Joe Biden in Baghdad: Is the US making headway against ISIS?
The vice president visited Baghdad Thursday in part to address growing concerns about Iraqi national unity.
Josh Lederman/AP Photo
Vice President Joe Biden made a surprise visit to Iraq Thursday, in an effort to “encourage national unity” in the fight against the Islamic State.
Mr. Biden’s visit to Iraq is just one of many he has made throughout the Obama administration in order to shore up the Iraqi government. His arrival comes at a time when ISIS forces are in retreat in Iraq and Syria, but political turmoil in Baghdad continues.
“Iraq is a central theatre in the fight against the Islamic State. As a result, the US has every interest in trying to bolster the Iraqi government,” says Steven Cook of the Council on Foreign Relations in a phone interview with The Christian Science Monitor. “Should there be further fragmentation of the country, the fight against the Islamic State just gets that much harder.”
The vice president’s first meeting after arriving in Iraq was with Prime Minister Haider al-Abadi. Mr. Abadi has recently suffered significant opposition from former Prime Minister Nuri al-Maliki and cleric Muqtada al-Sadr.
Concerns about security in Baghdad due to sectarianism have even led Abadi to pull troops away from the fight against the Islamic State in order to bolster security in the capital.
Although the White House has not disclosed Biden’s official itinerary, he was expected to meet with various other national leaders to emphasize the importance of unity and the continued effort against the Islamic State.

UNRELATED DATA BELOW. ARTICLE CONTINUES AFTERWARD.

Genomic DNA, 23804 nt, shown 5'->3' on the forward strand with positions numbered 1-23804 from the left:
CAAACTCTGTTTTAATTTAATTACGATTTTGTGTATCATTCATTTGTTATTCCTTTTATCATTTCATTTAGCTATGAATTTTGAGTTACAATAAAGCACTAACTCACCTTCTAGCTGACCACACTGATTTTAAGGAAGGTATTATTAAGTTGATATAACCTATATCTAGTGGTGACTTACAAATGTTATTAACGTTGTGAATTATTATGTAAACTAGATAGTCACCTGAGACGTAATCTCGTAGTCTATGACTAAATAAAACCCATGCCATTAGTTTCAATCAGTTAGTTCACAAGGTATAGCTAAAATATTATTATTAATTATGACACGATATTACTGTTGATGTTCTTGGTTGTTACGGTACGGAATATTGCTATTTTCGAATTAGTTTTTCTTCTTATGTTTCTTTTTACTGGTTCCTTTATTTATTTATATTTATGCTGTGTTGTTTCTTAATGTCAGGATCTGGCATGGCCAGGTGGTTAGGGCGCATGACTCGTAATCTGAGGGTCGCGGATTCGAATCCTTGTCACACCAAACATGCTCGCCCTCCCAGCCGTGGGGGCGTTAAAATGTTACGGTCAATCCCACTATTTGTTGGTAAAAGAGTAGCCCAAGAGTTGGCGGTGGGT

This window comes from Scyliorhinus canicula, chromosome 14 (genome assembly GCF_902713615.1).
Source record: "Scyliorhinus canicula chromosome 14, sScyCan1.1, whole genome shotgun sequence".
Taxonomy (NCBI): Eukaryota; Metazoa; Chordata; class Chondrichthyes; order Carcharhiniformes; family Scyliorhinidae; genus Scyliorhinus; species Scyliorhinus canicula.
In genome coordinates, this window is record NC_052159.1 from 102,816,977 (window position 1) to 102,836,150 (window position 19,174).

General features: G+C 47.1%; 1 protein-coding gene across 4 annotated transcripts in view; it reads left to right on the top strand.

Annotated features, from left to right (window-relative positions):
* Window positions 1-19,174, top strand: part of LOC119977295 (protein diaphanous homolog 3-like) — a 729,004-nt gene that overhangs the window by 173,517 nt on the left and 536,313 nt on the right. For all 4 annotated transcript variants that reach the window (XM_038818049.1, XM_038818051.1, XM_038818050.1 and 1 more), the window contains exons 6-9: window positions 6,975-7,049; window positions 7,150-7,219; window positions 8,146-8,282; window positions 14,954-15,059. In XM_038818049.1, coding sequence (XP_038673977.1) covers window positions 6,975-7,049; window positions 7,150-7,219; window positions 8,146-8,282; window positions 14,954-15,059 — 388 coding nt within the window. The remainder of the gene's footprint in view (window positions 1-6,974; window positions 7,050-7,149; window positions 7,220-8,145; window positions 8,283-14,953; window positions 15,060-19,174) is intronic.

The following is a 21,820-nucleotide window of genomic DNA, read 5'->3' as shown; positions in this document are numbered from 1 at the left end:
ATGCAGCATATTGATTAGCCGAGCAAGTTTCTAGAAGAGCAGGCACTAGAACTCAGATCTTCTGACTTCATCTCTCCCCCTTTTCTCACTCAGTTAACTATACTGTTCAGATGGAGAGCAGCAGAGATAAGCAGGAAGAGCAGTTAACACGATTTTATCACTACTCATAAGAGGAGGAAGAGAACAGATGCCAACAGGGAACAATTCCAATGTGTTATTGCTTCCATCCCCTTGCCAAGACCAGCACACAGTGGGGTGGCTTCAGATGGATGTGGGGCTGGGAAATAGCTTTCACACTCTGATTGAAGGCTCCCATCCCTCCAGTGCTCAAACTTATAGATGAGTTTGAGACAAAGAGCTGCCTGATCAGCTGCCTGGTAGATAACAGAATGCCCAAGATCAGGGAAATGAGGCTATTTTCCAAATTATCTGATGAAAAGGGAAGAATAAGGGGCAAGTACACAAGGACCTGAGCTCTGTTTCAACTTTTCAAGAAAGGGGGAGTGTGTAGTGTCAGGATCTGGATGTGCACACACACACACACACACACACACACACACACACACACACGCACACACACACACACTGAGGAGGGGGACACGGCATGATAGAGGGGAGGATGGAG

"The more the political system in Baghdad is consumed with everybody keeping their job, or figuring out how to rearrange the government,” an unnamed government official traveling with Biden told CNN, “the more difficult it is for everybody to be on the same page as it relates to the next step in the counter-ISIL campaign."
According to Dr. Cook, the US could not hope to oppose the Islamic State in the region without a functioning Iraqi government.
“The weakest link in the chain of the effort to establish a stable Iraq is Baghdad,” says Graham Allison, director of Harvard’s Belfer Center for Science and International Affairs, “and the absence of a competent, inclusive government could hinder the fight against ISIS.”
Biden has made several trips to Iraq, Cook says, with a fair degree of success. Thursday’s trip is the first that the vice president has made since 2011.
“This is an effort and something that has happened periodically over the last eight years in order to resolve differences,” Cook says. “Biden has been a troubleshooter on Iraq since the beginning of the administration.”
Are Iraq and the United States (and other allies in the fight against ISIS) enjoying success?
“There seem to be indications that ISIS is suffering setbacks,” Cook says. “The conventional wisdom is that ISIS is under a tremendous amount of pressure.”
The Obama administration has given indications that it hopes to end this conflict as soon as possible, preferably before the next administration enters the White House. Just last week, US Defense Secretary Ash Carter announced plans to send 217 troops – and eight Apache attack helicopters – to Iraq.
The US, Iraq, and allied forces hope to retake the city of Mosul from ISIS before the summer ends, although officials have been reluctant to release a timeline for the operation.
Islamic State recruitment for foreign fighters has dramatically plummeted. Numbers have dwindled from nearly 2,000 new recruits per month to just 200.
US airstrikes have reportedly damaged ISIS sources of funding, including oilfields and banks. The Islamic State has lost up to $800 million in airstrikes since October, say US officials.
During his surprise visit to the country, Biden plans to also visit troops stationed in Iraq, according to a White House statement. The US has about 4,500 to 5,000 US soldiers in Iraq. The vice president says he wants to thank American troops for their service.